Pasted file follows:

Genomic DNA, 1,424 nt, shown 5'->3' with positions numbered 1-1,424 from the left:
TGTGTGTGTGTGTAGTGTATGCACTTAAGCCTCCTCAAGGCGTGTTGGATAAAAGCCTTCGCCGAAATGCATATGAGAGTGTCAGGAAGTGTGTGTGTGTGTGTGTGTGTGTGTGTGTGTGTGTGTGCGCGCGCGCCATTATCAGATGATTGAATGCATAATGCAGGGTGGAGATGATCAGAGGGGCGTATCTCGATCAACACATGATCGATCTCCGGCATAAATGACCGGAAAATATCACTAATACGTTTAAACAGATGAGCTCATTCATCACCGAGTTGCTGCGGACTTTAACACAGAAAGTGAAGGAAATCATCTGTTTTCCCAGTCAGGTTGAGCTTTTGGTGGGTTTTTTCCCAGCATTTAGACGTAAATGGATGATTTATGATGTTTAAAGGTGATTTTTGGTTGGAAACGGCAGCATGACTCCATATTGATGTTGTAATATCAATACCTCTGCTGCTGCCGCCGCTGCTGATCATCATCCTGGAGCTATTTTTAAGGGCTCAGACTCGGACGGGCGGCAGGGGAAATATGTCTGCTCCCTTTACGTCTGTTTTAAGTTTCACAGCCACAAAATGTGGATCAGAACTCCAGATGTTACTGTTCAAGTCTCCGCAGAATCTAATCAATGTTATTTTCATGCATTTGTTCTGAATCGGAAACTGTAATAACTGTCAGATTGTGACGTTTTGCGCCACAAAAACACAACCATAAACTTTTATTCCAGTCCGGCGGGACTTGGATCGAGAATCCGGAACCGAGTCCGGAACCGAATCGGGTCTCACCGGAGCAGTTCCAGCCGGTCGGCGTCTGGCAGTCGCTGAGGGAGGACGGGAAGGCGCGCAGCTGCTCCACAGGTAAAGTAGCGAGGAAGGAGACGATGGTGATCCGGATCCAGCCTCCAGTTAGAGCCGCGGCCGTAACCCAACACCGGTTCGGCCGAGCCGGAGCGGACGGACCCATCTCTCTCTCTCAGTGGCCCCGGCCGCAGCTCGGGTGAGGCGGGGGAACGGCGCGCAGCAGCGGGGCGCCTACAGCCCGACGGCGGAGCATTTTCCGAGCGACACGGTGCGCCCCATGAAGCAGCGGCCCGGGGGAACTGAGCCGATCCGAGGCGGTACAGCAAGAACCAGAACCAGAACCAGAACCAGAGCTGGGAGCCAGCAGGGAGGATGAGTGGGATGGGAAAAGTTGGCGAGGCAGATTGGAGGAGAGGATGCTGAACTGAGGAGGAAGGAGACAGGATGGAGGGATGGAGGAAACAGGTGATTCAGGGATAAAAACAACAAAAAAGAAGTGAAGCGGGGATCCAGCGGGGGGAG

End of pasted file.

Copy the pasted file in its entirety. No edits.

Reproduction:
Genomic DNA, 1,424 nt, shown 5'->3' with positions numbered 1-1,424 from the left:
TGTGTGTGTGTGTAGTGTATGCACTTAAGCCTCCTCAAGGCGTGTTGGATAAAAGCCTTCGCCGAAATGCATATGAGAGTGTCAGGAAGTGTGTGTGTGTGTGTGTGTGTGTGTGTGTGTGTGTGTGCGCGCGCGCCATTATCAGATGATTGAATGCATAATGCAGGGTGGAGATGATCAGAGGGGCGTATCTCGATCAACACATGATCGATCTCCGGCATAAATGACCGGAAAATATCACTAATACGTTTAAACAGATGAGCTCATTCATCACCGAGTTGCTGCGGACTTTAACACAGAAAGTGAAGGAAATCATCTGTTTTCCCAGTCAGGTTGAGCTTTTGGTGGGTTTTTTCCCAGCATTTAGACGTAAATGGATGATTTATGATGTTTAAAGGTGATTTTTGGTTGGAAACGGCAGCATGACTCCATATTGATGTTGTAATATCAATACCTCTGCTGCTGCCGCCGCTGCTGATCATCATCCTGGAGCTATTTTTAAGGGCTCAGACTCGGACGGGCGGCAGGGGAAATATGTCTGCTCCCTTTACGTCTGTTTTAAGTTTCACAGCCACAAAATGTGGATCAGAACTCCAGATGTTACTGTTCAAGTCTCCGCAGAATCTAATCAATGTTATTTTCATGCATTTGTTCTGAATCGGAAACTGTAATAACTGTCAGATTGTGACGTTTTGCGCCACAAAAACACAACCATAAACTTTTATTCCAGTCCGGCGGGACTTGGATCGAGAATCCGGAACCGAGTCCGGAACCGAATCGGGTCTCACCGGAGCAGTTCCAGCCGGTCGGCGTCTGGCAGTCGCTGAGGGAGGACGGGAAGGCGCGCAGCTGCTCCACAGGTAAAGTAGCGAGGAAGGAGACGATGGTGATCCGGATCCAGCCTCCAGTTAGAGCCGCGGCCGTAACCCAACACCGGTTCGGCCGAGCCGGAGCGGACGGACCCATCTCTCTCTCTCAGTGGCCCCGGCCGCAGCTCGGGTGAGGCGGGGGAACGGCGCGCAGCAGCGGGGCGCCTACAGCCCGACGGCGGAGCATTTTCCGAGCGACACGGTGCGCCCCATGAAGCAGCGGCCCGGGGGAACTGAGCCGATCCGAGGCGGTACAGCAAGAACCAGAACCAGAACCAGAACCAGAGCTGGGAGCCAGCAGGGAGGATGAGTGGGATGGGAAAAGTTGGCGAGGCAGATTGGAGGAGAGGATGCTGAACTGAGGAGGAAGGAGACAGGATGGAGGGATGGAGGAAACAGGTGATTCAGGGATAAAAACAACAAAAAAGAAGTGAAGCGGGGATCCAGCGGGGGGAG